Argumentation

, 25:355

Experts and Bias: When is the Interest-Based Objection to Expert Argumentation Sound?

Authors

    • Department of Philosophy and Cognitive ScienceLund University
    • Helsinki Collegium for Advanced StudiesUniversity of Helsinki
Article

DOI: 10.1007/s10503-011-9226-7

Cite this article as:
Zenker, F. Argumentation (2011) 25: 355. doi:10.1007/s10503-011-9226-7

Abstract

I discuss under what conditions the objection that an expert’s argument is biased by her self-interest can be a meaningful and sound argumentative move. I suggest replacing the idea of bias qua self-interest by that of a conflict of interests, exploit the distinction between an expert context and a public context, and hold that the objection can be meaningful. Yet, the evaluation is overall negative, because the motivational role of self-interest for human behavior remains unclear. Moreover, if recent social-psychological results from the “heuristics and biases” program are accepted, it is plausible to assume that humans also satisfice (rather than optimize/maximize) when identifying and then acting in their self-interest. My thesis is: insofar as the objection is sound with a particular audience, it is not needed; and insofar as the objection is needed, it is unsound.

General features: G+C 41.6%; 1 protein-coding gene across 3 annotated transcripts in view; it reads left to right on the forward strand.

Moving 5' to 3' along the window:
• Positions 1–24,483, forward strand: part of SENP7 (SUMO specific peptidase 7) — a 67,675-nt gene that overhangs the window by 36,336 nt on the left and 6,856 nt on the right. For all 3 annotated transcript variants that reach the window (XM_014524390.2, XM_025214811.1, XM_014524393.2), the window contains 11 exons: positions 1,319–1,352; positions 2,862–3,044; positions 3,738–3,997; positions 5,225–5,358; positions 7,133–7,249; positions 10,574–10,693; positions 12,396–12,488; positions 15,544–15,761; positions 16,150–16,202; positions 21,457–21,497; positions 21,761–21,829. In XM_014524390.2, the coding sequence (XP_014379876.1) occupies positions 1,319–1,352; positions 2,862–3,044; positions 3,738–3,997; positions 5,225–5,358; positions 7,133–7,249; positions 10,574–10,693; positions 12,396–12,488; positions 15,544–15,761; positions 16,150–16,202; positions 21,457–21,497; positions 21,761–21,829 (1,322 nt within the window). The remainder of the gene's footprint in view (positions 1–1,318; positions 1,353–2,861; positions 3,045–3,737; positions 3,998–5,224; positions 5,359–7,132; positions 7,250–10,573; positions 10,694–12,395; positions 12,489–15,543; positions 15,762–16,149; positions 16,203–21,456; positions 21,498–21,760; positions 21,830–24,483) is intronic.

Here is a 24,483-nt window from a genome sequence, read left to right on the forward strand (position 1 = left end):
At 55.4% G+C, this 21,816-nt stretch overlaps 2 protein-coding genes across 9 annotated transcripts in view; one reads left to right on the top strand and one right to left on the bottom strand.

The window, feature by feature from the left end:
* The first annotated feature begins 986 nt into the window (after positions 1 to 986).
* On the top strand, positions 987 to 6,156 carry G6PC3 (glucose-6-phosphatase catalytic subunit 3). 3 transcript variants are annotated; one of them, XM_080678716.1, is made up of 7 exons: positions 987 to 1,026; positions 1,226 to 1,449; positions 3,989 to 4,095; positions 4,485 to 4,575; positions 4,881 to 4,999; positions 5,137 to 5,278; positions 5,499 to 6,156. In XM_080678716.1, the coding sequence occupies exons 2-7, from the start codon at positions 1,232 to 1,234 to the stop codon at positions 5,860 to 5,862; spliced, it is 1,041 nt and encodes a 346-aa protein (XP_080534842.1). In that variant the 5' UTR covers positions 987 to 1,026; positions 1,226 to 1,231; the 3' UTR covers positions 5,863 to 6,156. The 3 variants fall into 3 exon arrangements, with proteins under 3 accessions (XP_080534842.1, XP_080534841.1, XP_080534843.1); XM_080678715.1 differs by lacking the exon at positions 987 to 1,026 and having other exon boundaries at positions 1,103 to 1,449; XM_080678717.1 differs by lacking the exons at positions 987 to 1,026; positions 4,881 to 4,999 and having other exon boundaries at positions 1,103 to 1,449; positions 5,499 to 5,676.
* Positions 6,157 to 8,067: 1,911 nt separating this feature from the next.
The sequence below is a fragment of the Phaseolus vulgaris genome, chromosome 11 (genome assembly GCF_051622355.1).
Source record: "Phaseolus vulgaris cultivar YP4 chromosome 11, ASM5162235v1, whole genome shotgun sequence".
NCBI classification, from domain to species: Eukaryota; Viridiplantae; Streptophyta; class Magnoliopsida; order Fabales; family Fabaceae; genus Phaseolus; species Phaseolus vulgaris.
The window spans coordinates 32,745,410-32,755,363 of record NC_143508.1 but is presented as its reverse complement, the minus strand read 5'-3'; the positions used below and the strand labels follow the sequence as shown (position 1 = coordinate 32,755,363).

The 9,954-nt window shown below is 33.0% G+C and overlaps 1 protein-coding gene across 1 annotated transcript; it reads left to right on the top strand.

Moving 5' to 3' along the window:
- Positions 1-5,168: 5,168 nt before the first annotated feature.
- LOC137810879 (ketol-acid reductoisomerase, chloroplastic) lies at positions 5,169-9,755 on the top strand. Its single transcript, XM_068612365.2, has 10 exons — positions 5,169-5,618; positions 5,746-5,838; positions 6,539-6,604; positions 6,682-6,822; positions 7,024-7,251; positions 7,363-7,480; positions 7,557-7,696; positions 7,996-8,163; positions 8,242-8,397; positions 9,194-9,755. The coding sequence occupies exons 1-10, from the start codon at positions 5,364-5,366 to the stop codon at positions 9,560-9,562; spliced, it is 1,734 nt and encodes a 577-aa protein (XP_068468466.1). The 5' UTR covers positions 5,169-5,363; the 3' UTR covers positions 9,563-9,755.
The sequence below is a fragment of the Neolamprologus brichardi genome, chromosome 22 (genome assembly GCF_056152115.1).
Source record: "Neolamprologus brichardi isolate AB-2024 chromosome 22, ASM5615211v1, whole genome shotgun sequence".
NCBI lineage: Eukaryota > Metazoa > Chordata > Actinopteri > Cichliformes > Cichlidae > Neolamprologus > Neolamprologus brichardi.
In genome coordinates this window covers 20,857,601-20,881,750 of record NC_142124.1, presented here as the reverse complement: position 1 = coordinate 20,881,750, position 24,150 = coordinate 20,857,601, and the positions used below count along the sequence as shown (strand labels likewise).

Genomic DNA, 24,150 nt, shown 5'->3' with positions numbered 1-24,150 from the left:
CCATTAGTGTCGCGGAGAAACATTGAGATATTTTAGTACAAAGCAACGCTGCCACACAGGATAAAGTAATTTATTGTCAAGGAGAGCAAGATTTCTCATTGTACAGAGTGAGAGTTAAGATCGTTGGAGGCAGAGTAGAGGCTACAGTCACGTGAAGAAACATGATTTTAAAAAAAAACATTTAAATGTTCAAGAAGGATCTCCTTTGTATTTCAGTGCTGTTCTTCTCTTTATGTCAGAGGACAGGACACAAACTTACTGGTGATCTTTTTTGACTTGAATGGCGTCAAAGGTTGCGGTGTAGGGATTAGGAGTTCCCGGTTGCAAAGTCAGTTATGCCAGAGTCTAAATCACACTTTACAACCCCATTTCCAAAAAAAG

Keywords

Circumstantial ad hominemAd verecundiamPersonal attackArgument from expert opinionExpertiseContextBiasHeuristicsConflict of interest

Copyright information

© Springer Science+Business Media B.V. 2011